FIRST: Call the police
If you suspect your wallet was stolen, call the cops. Even though the police might not be able to track down your wallet, putting in a report will cover you in other ways. If a thief does try committing identity fraud, you’ll have to prove that you aren’t responsible for the costs. “Someone is going to lose here, and it’s either the credit card company, bank, or you,” says Robert Siciliano, CSP, CEO of IDTheftSecurity.com. “If you say you’re a victim, you need to prove it.” That police report could be the proof you need to show you’re telling the truth about false charges. Don’t miss these tips for keeping your purse safe in public.
Close your debit and credit cards
Any lost credit or debit accounts should be closed as soon as possible. Start with debit, which can be even more devastating than having a credit card stolen. “The money is coming right out of your bank account, whereas credit is a credit card company’s money,” Siciliano says. But act fast—you’ll be liable for up to only $50 of fraudulent charges if you report it within two business days, but any longer and you could lose $500 or more. Credit cards, on the other hand, have a 60-day gap for you to report. Siciliano recommends swapping out a debit card for an ATM card, which lets you take out or deposit cash and checks but can’t be swiped to pay at a store or restaurant.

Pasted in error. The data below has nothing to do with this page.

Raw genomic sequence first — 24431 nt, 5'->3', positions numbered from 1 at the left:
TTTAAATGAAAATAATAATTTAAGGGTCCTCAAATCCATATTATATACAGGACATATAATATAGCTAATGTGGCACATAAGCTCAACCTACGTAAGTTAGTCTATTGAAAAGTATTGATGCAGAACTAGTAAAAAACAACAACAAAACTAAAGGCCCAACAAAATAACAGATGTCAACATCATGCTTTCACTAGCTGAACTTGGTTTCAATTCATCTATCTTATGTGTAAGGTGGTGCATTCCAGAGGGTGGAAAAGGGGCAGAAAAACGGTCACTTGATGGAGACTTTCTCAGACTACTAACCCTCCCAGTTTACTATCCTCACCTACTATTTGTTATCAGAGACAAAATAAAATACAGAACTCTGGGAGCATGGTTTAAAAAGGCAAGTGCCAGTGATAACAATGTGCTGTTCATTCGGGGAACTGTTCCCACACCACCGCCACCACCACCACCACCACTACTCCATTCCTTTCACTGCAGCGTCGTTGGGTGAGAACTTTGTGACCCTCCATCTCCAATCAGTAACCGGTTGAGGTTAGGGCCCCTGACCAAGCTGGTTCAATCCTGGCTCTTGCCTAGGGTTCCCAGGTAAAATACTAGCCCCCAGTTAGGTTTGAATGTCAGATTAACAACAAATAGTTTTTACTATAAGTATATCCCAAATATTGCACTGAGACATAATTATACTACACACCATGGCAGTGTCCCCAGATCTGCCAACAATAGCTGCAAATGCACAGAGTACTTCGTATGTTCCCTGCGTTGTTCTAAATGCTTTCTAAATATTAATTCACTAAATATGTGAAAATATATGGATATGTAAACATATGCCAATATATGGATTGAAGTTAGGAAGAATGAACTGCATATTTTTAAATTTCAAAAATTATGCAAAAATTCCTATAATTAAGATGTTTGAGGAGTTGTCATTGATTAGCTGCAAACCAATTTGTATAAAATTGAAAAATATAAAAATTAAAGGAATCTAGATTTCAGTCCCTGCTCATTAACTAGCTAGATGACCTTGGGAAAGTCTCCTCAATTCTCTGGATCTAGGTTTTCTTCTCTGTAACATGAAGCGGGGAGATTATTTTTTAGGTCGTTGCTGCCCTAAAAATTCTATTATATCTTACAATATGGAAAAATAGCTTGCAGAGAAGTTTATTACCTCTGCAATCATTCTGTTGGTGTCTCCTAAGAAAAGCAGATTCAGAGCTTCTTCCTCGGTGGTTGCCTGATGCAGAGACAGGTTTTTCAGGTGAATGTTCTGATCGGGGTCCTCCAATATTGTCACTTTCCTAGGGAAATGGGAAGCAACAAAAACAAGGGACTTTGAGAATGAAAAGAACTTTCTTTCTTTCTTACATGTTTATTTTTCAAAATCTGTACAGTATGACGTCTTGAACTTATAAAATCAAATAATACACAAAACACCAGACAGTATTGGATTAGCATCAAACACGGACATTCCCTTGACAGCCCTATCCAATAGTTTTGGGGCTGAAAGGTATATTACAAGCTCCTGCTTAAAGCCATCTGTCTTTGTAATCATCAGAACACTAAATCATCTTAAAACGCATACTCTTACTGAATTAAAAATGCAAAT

Put up a fraud alert
One option is to put up a fraud alert on your file by calling just one of the three credit reporting companies (Equifax, Experian, and Trans Union). If someone tries to open credit using your name and information, the business will take more steps to confirm their identty. “The problem here is that if they have a hold of your license, they could take your information and put their picture on a faked license,” says Adam Levin, chairman and founder of identity protection service IDT911 and author of Swiped: How to Protect Yourself in a World Full of Scammers, Phishers, and Identity Thieves. These are 26 secrets identity thieves won’t tell you.